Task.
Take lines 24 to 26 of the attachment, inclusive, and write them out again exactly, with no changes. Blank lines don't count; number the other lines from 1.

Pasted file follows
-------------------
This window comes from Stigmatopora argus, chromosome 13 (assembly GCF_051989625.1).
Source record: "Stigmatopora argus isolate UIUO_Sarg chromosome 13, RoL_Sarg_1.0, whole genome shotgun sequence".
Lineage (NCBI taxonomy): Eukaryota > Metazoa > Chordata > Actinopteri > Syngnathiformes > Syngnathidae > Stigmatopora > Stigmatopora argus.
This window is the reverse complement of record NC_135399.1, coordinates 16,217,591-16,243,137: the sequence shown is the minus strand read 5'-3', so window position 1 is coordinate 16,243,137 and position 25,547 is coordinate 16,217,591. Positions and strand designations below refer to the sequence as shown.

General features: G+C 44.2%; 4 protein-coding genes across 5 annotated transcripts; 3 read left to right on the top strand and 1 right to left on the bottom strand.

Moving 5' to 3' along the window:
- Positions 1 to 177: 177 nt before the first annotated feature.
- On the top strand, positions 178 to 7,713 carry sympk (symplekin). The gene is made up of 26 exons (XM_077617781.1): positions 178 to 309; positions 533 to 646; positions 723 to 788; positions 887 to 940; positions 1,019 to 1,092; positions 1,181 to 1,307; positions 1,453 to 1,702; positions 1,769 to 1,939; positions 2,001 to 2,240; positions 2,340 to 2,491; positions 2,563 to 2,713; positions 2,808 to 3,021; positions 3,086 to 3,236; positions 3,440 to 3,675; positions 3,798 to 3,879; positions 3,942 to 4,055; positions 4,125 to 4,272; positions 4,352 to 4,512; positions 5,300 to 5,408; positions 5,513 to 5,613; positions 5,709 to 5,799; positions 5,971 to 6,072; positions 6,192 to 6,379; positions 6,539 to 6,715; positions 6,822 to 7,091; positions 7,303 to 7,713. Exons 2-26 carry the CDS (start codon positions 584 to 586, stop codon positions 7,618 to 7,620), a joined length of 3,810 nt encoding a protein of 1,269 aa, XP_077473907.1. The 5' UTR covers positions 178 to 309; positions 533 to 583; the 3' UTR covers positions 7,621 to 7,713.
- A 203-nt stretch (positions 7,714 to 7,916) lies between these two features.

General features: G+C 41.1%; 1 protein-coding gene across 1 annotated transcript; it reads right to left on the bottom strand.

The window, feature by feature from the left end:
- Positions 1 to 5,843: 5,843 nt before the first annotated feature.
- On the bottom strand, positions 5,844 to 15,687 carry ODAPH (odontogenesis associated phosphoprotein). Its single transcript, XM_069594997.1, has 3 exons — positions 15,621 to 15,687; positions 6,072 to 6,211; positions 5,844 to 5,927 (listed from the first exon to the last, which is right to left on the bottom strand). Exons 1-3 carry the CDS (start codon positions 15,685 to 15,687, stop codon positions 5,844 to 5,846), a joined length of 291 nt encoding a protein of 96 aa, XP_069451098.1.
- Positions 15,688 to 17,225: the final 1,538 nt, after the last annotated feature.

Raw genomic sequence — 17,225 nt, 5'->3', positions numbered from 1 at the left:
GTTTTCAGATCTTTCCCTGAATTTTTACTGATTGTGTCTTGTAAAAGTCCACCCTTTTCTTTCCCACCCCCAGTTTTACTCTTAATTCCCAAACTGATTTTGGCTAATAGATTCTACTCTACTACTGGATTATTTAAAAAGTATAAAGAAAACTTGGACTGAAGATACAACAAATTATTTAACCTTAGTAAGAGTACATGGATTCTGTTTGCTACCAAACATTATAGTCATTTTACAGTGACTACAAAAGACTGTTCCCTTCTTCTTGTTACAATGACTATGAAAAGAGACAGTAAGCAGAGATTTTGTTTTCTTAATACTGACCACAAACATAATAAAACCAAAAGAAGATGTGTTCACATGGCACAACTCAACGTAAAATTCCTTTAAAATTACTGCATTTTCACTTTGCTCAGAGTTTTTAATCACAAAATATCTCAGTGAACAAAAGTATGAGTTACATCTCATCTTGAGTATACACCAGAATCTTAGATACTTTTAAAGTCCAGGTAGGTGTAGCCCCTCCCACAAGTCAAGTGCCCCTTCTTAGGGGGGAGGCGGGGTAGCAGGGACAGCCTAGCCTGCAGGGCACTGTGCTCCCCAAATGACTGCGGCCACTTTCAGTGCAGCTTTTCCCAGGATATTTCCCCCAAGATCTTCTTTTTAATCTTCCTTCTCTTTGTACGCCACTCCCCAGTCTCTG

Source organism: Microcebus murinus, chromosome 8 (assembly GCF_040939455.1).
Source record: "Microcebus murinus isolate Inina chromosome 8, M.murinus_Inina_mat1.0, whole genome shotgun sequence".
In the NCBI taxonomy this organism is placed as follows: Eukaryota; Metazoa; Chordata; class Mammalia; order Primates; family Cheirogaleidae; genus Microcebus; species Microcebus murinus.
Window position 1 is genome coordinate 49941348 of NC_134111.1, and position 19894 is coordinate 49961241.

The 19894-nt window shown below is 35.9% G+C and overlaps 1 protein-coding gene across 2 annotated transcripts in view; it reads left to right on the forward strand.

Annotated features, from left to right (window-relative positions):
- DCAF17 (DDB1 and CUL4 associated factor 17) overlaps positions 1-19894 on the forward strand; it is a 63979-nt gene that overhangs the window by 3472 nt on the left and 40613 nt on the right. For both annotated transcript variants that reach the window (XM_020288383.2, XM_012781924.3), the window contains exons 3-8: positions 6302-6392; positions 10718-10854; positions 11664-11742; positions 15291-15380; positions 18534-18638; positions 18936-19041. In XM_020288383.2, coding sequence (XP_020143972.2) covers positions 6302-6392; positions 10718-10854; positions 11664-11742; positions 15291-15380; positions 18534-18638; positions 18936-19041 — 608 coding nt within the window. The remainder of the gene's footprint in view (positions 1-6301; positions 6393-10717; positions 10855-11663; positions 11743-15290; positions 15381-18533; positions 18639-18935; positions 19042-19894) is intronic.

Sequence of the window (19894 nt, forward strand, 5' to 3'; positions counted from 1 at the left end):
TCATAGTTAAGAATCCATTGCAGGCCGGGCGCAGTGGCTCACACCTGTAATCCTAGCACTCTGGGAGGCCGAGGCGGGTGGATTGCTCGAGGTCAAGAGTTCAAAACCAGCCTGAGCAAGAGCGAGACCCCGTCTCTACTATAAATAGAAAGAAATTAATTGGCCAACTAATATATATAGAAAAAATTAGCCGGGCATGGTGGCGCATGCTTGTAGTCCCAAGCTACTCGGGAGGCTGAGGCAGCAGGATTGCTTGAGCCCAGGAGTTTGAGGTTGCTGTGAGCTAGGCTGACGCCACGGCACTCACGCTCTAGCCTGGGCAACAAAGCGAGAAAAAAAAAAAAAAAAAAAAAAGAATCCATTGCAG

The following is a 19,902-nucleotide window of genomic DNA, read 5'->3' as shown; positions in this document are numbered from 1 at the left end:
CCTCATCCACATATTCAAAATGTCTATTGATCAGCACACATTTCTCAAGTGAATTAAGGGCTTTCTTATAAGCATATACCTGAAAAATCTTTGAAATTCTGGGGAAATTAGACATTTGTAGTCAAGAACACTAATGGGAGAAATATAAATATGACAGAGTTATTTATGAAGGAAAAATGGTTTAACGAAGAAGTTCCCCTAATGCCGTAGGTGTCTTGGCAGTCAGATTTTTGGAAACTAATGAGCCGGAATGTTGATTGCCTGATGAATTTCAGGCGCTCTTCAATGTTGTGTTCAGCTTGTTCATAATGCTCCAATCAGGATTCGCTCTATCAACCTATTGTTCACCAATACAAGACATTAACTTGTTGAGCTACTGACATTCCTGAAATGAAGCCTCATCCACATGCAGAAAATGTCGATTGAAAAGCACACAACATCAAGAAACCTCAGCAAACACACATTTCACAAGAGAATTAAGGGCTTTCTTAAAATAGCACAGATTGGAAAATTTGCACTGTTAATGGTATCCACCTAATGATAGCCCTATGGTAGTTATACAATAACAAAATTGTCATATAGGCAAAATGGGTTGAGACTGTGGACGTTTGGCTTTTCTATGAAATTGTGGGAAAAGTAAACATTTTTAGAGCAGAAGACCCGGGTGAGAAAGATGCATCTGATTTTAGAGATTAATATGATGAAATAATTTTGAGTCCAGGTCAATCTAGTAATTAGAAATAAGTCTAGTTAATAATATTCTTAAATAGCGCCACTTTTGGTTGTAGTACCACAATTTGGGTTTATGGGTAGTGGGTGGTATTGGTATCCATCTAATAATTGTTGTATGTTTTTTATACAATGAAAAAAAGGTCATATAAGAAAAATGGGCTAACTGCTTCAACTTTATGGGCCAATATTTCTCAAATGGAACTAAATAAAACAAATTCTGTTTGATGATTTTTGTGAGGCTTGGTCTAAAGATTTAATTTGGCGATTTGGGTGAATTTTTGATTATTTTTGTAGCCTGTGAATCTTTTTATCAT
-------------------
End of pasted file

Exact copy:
Sequence of the window (19894 nt, forward strand, 5' to 3'; positions counted from 1 at the left end):
TCATAGTTAAGAATCCATTGCAGGCCGGGCGCAGTGGCTCACACCTGTAATCCTAGCACTCTGGGAGGCCGAGGCGGGTGGATTGCTCGAGGTCAAGAGTTCAAAACCAGCCTGAGCAAGAGCGAGACCCCGTCTCTACTATAAATAGAAAGAAATTAATTGGCCAACTAATATATATAGAAAAAATTAGCCGGGCATGGTGGCGCATGCTTGTAGTCCCAAGCTACTCGGGAGGCTGAGGCAGCAGGATTGCTTGAGCCCAGGAGTTTGAGGTTGCTGTGAGCTAGGCTGACGCCACGGCACTCACGCTCTAGCCTGGGCAACAAAGCGAGAAAAAAAAAAAAAAAAAAAAAAGAATCCATTGCAG

The following is a 19,902-nucleotide window of genomic DNA, read 5'->3' as shown; positions in this document are numbered from 1 at the left end: